Topsy Turvy

Decorating By srodts Updated 31 Aug 2008 , 8:33pm by shannon100

srodts Posted 25 Aug 2008 , 2:37pm
post #1 of 6

Ok I think I need a little help with a denser cake. I made my first topsy turvy cake this weekend and the cake was to heavy for the texture. (please hang in there with me im not sure how to explain this icon_redface.gif ) I used 3 each 10, 8, and 6 in cakes with bc in between, and decorated all in bc with fondant accents. Well the bottom of each size started out to be 2in cake and by the time we cut it ended up being about 1/2in icon_cry.gif So you can imagine what that did to the frosting on the outside of the cake. Can anyone tell me what kind of cake to use that taste good and is moist but can still hold up to stacking 3 layers on top of each other and not smash?
TIA

5 replies
lamcf120 Posted 25 Aug 2008 , 3:09pm
post #2 of 6

You can use really any type of cake. I've use several different ones from box to scratch. The key is that you have to use one layer of each size. Let me see if I can explain. I've done them using the following:

12, 10, 9
9, 8, 7
7,6, 5

The the base cake is the 12, 10, 9 with the 9 on the bottom and the 12 on the top. Here is a place to get a good instructions and with picutres.

http://forums.egullet.org/index.php?showtopic=71115&pid=969488&st=0

srodts Posted 25 Aug 2008 , 4:19pm
post #3 of 6

Thank you lamcf120! A combanation of that and the other TT instruction on CC is what I went with for my construction I just didnt have all the pans to do the different sizes and the other TT instruction said to use 3 of each size so I did and my cake is not strong enough to hold all 3 layers.

lamcf120 Posted 25 Aug 2008 , 4:28pm
post #4 of 6

Hum..... Did you freeze it before you carved it? I do this:

I take the first section the 12, 11, 10 and stack the 10 on top of the 11 the right side up (so the 11 is on the bottom, and the 10 is on top). Then I cut the 12" at the angle and get the slant. Flip the 11 and 10 back over so the 10 is on the bottom and place the 12" on top of the 11". Very carefully, place it in the freeze until almost frozen, remove and carve into the shape. If cake thaws too much, place back in freezer to hardend up and then crumb coat it. Place in fridge until BC icing is hard and then frost again. Repeat steps on each section.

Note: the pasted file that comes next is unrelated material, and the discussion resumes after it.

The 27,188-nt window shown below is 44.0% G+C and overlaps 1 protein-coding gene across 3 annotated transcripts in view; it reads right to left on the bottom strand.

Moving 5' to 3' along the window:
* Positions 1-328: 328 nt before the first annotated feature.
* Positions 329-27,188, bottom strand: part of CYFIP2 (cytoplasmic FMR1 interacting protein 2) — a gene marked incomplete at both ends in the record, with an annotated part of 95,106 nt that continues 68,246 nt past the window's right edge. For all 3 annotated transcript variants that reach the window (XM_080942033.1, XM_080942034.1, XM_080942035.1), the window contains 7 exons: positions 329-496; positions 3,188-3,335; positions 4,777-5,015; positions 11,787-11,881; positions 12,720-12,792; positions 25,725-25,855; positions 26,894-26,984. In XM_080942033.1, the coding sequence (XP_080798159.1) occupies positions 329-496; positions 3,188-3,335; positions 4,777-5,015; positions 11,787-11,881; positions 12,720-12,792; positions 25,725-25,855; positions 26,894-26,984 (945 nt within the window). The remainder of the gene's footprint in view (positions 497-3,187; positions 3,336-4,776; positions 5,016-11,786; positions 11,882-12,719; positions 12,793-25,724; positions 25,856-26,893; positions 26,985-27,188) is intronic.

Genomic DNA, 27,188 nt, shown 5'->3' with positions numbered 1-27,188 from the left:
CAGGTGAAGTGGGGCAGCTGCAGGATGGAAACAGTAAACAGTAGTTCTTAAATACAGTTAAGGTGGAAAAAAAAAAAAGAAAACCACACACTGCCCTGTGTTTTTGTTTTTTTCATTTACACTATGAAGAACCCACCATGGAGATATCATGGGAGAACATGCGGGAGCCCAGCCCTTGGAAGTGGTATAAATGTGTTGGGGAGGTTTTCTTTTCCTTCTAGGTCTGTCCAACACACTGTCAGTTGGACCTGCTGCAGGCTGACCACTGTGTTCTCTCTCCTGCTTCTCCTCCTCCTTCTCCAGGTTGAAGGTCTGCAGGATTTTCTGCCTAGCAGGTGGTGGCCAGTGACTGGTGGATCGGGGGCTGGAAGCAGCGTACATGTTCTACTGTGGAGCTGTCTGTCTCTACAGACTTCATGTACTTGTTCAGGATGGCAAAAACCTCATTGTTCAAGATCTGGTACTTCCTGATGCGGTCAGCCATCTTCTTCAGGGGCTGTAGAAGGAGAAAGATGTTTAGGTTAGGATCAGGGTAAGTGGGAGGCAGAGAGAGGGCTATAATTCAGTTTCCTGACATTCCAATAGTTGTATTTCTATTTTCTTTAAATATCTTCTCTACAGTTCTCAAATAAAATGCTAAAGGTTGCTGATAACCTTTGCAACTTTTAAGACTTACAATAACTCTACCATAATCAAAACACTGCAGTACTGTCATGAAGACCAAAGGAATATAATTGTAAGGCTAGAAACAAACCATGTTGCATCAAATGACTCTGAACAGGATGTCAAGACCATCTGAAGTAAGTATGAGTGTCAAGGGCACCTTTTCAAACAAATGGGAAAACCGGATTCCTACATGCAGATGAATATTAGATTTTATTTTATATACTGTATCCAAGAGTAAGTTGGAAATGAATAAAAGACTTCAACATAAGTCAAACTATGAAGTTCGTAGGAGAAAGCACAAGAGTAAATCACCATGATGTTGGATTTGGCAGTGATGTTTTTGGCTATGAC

I've use Betty Crocker and as long as you don't have air holes or tunnels you shouldn't have any problem stacking them. Each cake should only be about an 1 1/2 inches in height. Also, make sure you level them before doing any stacking.

Hope this helps.

Tashablueyes Posted 29 Aug 2008 , 10:35pm
post #5 of 6

CCers Rock!!! I would NEVER have thought I'd attempt a topsy turvy cake, but all the info you folks have shared has inspired me! The next time I have enough time and money to try this I am soooo taking it on!

Thanks everyone for sharing your secrets! I know I'm not the only one who's been inspired and encouraged here icon_smile.gif

shannon100 Posted 31 Aug 2008 , 8:33pm
post #6 of 6

I just did my 2nd TT cake this weekend, and my layers within each tier were all the same size (8", 6", and 4" tiers for the first cake and 8" and 6" for the 2nd cake.) I had the sinking problem with my 2nd, and then I realized that I forgot to put dowels in the bottom tier before I put my top tier on! oops!! It still looked great. I stacked it only about 2 hours before it was cut, so it didn't mess up the frosting (all BC), but I could definitely notice that it was shorter (but no one else did.)

I also added a box of pudding mix to my cake mix. Last time I did the "Enhanced mix recipe" on this site. Either option seemed to make the cake more dense and able to withstand the pressure (as long as dowels were used!)

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